Next we cut out each and every piece of the pattern on our shaggy faux “yak” fur. Since we wanted to keep it nice and long, we cut the underside used a sharp blade rather than a scissors.  Many, many hours in, we had the primary bodies for our two fan art yaks sewn! Some imagination was still required, but stuffing our yak bodies with polyfill helped offer the illusion that we were on the right track!

Legs, Horns, and More!

Next up, we began sculpting the front legs of our little yaks. The core of them was aluminum wire and epoxy putty, which was then bulked up with Super Sculpey. Cindy decided to have all four of hers be relatively the same, but I opted to make the front and rears of mine different to make it more lifelike and (I hoped) to help counter-balance the head. Eventually all eight of our little yak legs were complete, and then we moved onto the horns, which were made with aluminum wire, aluminum foil, and epoxy putty, which was then coated and detailed in polymer clay. Deep grooves were made near the knees where the fur would later be attached with small cable ties.

Cindy and I approached the horns differently, and it was neat to see how they shaped-up along the way! Cindy’s looked more “realistic” to me whereas mine ended up looking a bit more like the in-game model. I chose to use Sculpey firm since I was worried that the horns would be fragile and subject to breaking since I had lots of bits that stuck out.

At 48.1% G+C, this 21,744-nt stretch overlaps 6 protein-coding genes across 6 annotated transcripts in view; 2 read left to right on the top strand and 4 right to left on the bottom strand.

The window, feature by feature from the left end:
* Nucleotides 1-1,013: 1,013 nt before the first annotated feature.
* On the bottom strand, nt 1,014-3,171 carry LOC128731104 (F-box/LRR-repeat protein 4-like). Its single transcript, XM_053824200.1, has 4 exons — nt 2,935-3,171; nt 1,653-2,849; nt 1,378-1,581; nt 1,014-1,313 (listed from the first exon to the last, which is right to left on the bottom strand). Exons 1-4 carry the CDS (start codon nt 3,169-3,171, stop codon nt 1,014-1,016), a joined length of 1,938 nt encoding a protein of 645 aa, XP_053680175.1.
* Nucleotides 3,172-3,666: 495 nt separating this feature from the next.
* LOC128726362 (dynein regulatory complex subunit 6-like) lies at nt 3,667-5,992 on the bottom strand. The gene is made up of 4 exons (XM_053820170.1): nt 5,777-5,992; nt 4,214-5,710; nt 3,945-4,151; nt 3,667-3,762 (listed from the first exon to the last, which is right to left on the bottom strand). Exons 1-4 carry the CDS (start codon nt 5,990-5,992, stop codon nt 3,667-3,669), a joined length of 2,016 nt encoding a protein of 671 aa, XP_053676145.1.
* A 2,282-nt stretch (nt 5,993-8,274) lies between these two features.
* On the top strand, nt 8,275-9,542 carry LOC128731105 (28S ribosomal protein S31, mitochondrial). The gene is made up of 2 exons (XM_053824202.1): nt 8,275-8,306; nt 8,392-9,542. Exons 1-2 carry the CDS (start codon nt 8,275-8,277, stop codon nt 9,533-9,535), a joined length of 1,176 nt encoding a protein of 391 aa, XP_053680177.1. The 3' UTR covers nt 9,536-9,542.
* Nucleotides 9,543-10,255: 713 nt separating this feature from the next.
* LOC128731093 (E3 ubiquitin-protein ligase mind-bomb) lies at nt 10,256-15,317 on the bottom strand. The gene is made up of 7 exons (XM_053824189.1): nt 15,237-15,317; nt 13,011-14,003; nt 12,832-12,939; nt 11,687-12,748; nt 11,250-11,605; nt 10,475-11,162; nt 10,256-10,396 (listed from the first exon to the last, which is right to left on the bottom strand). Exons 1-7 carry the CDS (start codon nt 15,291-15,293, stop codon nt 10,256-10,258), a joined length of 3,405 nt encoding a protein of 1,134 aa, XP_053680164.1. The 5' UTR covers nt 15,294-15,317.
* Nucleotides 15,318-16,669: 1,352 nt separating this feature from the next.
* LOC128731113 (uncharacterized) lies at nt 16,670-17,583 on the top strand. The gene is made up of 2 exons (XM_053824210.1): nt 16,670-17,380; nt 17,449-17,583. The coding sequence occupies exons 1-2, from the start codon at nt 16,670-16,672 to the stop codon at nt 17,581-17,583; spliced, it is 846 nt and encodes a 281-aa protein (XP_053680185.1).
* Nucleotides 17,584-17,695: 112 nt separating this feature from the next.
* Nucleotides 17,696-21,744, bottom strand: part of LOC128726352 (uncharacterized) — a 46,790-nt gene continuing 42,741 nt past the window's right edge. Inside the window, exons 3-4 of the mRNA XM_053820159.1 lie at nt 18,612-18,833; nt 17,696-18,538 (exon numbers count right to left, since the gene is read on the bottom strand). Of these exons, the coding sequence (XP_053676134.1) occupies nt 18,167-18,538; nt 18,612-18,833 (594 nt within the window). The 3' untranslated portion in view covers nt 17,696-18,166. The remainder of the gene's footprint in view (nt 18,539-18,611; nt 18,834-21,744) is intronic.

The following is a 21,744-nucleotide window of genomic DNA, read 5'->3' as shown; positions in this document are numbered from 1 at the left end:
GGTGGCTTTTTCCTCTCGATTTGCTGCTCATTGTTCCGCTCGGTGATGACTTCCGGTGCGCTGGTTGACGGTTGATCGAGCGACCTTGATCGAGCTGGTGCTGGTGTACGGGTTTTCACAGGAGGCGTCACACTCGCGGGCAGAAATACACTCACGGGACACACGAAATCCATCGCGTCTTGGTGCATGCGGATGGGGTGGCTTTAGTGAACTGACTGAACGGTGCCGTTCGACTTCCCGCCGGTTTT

Next up, Cindy forged ahead on creating a head armature for her yak and attaching the horns. Epoxy putty was used to provide strength and stability. She quickly got his sweet face and ears sculpted! Dawww!

Mine was a bit further behind, but soon I got the head’s armature blocked-out to what I hoped was to-scale with the bodies of our noble yaks.

While I was working on my yak’s head, Cindy had placed her yak’s eyes in, and then used Aves two-part Magic Sculpt Apoxy in order to form eyelids. We flopped the shaggy body over the head just to see how the World of Warcraft fan art yak looked so far. So far, so good! Its smile melted our hearts.

While I continued sculpting my yak, Cindy started painting the base coat and details of her yak. Though her semi-yearly visit for 2012 was quickly coming to a close, she made an absolutely fantastic amount of progress with her yak, and completed painting it! Admittedly, I was beginning to get a bit disenfranchised with the scope-creep of the project, but I told myself I'd catch-up in no time!

...oh, how wrong I was. >_>

One Year Later...the Yaks Return! (November, 2013)